0937 GMT January 25, 2020
While an uptick in business expectations and a jump in factory orders have raised the prospect of stabilization, the evidence that manufacturing malaise has begun to affect the domestic economy is mounting. Growth data this week might show Germany either in a recession or just skirting one, underlining that view, Bloomberg reported.
“Spillovers are affecting domestic demand,” said Davide Oneglia, an economist at TS Lombard in London. “Once the train is set in motion, it’s difficult to stop.”
German policy makers have tended to downplay the slowdown that engulfed the Europe’s largest economy in the summer of 2018 as a temporary problem that would be overcome once peace returned to global trade relations and carmakers put their emissions scandal behind. That rose-tinted view has been repeatedly shaken, most recently by forecasts last week showing growth likely to stay muted for the next two years.
The economy probably dipped into a technical recession in the third quarter, shrinking 0.1 percent, according to just over half of the 39 forecasts in a Bloomberg survey of economists. The rest predict no growth, aside from just three anticipating narrow expansion of 0.1 percent. Those data will be released on Thursday.
Such downbeat news would contrast with small and belated signs of improvement in manufacturing, where the economy’s troubles originated.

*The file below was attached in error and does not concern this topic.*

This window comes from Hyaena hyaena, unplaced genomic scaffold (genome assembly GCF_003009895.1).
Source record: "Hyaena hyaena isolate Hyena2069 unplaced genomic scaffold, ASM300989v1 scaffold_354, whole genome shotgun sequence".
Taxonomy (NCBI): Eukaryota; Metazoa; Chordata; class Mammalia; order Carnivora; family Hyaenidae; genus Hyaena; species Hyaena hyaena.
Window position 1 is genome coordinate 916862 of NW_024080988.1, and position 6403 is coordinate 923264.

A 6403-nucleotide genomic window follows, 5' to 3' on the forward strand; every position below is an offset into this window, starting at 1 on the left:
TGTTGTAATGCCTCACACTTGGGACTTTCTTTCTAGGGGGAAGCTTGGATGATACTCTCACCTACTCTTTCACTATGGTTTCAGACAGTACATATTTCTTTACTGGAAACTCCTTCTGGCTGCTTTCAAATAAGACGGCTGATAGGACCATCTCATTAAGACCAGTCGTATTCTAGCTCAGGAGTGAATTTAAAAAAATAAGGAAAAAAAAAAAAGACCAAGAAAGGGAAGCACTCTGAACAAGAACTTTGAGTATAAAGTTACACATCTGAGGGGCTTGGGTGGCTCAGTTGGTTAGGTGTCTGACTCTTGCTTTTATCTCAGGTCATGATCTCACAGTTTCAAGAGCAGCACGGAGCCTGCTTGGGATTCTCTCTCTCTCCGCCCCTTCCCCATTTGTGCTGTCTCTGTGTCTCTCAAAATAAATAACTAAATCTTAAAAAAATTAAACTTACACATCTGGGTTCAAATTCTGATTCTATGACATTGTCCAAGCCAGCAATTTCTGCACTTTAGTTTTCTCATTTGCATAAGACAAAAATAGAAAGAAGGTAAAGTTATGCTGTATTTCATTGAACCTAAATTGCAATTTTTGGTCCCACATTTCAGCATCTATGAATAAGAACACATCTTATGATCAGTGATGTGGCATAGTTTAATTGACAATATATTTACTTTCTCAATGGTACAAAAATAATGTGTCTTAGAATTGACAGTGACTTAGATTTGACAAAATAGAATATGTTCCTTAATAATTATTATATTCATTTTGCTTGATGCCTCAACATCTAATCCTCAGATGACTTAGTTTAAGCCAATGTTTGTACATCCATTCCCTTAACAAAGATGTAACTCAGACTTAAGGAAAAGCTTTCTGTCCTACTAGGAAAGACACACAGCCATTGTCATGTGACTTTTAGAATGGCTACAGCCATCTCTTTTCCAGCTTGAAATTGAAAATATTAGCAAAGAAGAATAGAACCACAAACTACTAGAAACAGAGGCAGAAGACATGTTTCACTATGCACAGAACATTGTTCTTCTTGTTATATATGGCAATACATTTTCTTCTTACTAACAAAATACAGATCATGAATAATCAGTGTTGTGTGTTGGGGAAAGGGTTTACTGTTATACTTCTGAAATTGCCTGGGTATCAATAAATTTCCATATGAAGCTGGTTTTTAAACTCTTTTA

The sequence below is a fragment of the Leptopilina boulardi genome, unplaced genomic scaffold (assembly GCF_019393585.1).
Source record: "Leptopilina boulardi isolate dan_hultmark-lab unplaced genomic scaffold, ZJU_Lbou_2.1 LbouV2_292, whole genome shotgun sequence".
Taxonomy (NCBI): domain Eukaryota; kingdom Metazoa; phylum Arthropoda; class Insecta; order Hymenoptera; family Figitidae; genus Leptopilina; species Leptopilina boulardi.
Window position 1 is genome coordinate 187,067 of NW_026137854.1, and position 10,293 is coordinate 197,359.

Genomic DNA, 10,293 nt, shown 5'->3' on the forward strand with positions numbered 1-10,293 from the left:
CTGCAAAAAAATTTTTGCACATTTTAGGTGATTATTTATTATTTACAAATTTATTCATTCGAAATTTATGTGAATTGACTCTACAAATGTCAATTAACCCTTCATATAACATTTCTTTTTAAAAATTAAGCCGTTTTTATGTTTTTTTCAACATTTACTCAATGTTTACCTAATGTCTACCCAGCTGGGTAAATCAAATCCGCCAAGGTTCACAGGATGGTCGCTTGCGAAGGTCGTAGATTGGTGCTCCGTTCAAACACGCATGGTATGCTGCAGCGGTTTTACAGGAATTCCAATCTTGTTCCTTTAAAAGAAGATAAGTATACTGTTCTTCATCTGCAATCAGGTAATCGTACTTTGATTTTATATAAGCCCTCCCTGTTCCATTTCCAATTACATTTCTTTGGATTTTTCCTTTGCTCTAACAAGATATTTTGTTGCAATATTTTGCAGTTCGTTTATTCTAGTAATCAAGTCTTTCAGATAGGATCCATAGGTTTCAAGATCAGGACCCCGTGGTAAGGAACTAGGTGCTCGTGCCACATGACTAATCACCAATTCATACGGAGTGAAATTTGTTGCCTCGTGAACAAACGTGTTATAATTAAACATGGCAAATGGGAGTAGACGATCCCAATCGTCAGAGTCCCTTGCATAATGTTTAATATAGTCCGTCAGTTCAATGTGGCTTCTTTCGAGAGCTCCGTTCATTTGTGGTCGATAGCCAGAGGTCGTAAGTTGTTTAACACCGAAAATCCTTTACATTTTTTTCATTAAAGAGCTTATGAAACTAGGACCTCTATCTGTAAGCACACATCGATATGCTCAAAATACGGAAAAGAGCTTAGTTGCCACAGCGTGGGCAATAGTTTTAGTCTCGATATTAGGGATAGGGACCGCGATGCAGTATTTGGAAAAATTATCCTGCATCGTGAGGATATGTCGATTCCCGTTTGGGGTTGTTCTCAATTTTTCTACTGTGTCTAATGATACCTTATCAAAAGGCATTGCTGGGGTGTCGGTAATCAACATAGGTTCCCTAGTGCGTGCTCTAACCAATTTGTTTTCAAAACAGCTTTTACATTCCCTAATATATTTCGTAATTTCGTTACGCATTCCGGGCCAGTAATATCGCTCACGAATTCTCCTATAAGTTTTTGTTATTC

Orders posted a rare solid gain in September, exports as well as export prospects improved, and the outlook for carmakers turned positive in October after nine months of decline. Investor confidence also increased, with an expectations gauge at the highest in six months.
A recovery at factories might turn out to be too little too late. The labor market is seeing signs of weakening, damping consumer confidence that — once shattered — may take time to recover.
Households’ assessment of the economic future is already at a seven-year low, the financial outlook is deteriorating rapidly and fears of unemployment are rising along with an actual increase in joblessness.
“Given the importance of consumption as a growth driver, fueled by employment, you might see a trend of more permanently slower growth projecting itself into the future,” said TS Lombard’s Oneglia.
“We may have seen a marginal improvement in manufacturing but the outlook is still uncertain, and being optimistic is just wrong.”